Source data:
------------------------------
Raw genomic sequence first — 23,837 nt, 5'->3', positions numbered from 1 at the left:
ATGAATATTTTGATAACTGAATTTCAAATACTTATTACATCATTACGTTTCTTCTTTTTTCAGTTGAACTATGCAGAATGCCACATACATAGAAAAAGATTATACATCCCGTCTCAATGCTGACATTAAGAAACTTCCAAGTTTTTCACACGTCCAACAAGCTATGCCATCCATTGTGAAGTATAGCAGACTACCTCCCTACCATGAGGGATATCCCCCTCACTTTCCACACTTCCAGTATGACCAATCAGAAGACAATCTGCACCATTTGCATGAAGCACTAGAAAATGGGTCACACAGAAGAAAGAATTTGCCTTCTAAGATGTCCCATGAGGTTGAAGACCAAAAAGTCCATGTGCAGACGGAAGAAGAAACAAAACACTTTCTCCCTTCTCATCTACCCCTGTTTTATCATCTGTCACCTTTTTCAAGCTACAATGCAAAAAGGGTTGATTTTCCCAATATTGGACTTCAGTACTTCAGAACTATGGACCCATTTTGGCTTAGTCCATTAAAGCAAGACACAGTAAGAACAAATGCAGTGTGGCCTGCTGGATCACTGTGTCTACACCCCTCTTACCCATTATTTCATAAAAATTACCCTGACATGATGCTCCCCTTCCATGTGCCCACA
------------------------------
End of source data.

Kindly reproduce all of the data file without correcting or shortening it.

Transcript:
Raw genomic sequence first — 23,837 nt, 5'->3', positions numbered from 1 at the left:
ATGAATATTTTGATAACTGAATTTCAAATACTTATTACATCATTACGTTTCTTCTTTTTTCAGTTGAACTATGCAGAATGCCACATACATAGAAAAAGATTATACATCCCGTCTCAATGCTGACATTAAGAAACTTCCAAGTTTTTCACACGTCCAACAAGCTATGCCATCCATTGTGAAGTATAGCAGACTACCTCCCTACCATGAGGGATATCCCCCTCACTTTCCACACTTCCAGTATGACCAATCAGAAGACAATCTGCACCATTTGCATGAAGCACTAGAAAATGGGTCACACAGAAGAAAGAATTTGCCTTCTAAGATGTCCCATGAGGTTGAAGACCAAAAAGTCCATGTGCAGACGGAAGAAGAAACAAAACACTTTCTCCCTTCTCATCTACCCCTGTTTTATCATCTGTCACCTTTTTCAAGCTACAATGCAAAAAGGGTTGATTTTCCCAATATTGGACTTCAGTACTTCAGAACTATGGACCCATTTTGGCTTAGTCCATTAAAGCAAGACACAGTAAGAACAAATGCAGTGTGGCCTGCTGGATCACTGTGTCTACACCCCTCTTACCCATTATTTCATAAAAATTACCCTGACATGATGCTCCCCTTCCATGTGCCCACA